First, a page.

1. Violet Fox*

          On top of that academic jobs are few and far between, with a lot of very qualified people fighting for the tiny amount of open positions, that usually have pretty strict criteria, and often are looking for people in a specific narrow field of focus. Getting a lot of these jobs is just dumb luck that the thing for your field/qualifications is open when you’re looking. On top of that, people travel a lot, are guest researchers a lot, collaborate everywhere in the field so to some degree everyone knows everyones and someone with a reputation as a trouble maker might not ever even get the chance to start.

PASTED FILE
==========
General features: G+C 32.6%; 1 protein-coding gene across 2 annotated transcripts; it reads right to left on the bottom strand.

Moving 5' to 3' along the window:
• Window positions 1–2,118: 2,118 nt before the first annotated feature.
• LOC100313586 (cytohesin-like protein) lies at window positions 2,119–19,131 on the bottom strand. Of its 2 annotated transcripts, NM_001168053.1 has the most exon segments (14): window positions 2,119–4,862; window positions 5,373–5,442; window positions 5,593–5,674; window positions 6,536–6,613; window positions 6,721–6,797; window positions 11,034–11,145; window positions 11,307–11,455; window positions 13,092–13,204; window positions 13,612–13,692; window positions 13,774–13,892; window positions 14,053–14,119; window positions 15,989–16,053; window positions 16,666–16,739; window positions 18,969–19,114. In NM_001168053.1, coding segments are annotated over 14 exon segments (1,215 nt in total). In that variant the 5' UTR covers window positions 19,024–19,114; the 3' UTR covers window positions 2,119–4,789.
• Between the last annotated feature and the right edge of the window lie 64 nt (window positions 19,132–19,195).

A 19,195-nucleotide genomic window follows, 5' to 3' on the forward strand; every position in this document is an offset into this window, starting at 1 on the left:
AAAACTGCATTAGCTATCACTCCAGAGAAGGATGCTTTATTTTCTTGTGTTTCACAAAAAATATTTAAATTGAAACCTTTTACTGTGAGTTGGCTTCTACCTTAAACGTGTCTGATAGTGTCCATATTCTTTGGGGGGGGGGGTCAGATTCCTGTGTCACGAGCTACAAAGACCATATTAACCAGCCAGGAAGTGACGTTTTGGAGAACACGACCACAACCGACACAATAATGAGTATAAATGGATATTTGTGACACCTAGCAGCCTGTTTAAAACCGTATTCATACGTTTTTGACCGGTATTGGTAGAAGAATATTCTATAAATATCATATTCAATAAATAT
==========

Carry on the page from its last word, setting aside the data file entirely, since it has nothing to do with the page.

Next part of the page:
3. Massmatt*

        That people have problems and say they cannot raise them for fear of retaliation is a sign of a terrible organization.

        It’s possible the students are wrong and if they reported the problems they would be acted on and they would face no negative consequences; in other words the organization is sound and these students just don’t understand/believe that.

        It’s also possible that their fears are very well grounded, that if they rock the boat in any way their careers will suffer, grants disappear, thesis savaged during defense, etc.

        I am curious if you have dug into WHY students feel this way, is there a particular case they cite? Do you know of any cases where someone HAS rocked the boat in a serious way? What happened to them? If the answer is something like “oh, yeah, she isn’t here anymore” or “he just couldn’t get enough grant money” or “she decided this wasn’t for her after her thesis was rejected a second time” then you have your answer.

    3. Academic Addie*